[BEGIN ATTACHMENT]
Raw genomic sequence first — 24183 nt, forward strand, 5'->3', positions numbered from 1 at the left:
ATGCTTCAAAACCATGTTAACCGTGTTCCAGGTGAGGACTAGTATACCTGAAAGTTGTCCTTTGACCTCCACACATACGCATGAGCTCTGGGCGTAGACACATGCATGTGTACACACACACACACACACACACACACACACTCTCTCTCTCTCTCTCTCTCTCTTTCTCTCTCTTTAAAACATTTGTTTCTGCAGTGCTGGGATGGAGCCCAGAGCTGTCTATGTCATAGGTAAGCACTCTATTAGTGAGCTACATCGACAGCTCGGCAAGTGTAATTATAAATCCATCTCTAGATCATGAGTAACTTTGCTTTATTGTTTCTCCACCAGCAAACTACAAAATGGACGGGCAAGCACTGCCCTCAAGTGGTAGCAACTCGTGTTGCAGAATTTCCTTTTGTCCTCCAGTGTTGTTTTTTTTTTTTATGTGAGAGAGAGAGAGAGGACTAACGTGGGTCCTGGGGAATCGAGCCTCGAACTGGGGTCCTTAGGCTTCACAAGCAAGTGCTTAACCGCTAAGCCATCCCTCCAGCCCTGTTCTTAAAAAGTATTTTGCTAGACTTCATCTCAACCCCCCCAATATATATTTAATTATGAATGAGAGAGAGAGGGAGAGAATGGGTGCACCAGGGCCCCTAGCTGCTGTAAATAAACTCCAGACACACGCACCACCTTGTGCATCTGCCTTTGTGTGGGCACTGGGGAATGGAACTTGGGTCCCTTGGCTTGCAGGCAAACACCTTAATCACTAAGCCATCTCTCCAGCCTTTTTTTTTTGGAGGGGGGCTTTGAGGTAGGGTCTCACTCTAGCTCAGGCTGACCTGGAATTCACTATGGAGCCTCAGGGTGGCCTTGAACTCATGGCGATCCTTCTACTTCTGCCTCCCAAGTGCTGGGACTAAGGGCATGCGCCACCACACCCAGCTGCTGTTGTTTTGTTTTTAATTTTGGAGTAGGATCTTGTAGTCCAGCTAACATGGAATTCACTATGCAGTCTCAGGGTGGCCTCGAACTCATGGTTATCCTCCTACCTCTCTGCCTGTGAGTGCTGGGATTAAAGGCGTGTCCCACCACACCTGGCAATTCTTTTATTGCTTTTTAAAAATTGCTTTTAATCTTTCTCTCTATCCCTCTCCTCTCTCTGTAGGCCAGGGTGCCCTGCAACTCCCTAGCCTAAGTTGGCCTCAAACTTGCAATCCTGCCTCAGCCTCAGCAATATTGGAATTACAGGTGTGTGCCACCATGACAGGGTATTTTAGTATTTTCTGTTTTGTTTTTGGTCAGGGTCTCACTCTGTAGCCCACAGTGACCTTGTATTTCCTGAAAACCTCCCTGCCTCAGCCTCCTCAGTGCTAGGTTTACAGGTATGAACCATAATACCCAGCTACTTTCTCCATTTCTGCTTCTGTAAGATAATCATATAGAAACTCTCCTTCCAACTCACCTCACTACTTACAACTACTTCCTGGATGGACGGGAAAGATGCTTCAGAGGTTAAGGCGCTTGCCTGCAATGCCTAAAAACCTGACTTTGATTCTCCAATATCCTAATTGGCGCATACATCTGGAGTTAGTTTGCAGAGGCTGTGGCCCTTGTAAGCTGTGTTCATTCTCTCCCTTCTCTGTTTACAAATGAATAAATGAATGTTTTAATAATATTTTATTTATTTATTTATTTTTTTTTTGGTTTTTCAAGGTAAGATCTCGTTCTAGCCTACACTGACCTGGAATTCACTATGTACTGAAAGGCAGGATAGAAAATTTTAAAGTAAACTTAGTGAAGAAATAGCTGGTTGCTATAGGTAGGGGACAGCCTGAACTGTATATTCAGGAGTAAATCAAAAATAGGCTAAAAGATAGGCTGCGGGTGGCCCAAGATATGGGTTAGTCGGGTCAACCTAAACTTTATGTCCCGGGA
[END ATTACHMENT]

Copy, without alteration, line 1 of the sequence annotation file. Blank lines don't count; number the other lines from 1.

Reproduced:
Raw genomic sequence first — 24183 nt, forward strand, 5'->3', positions numbered from 1 at the left: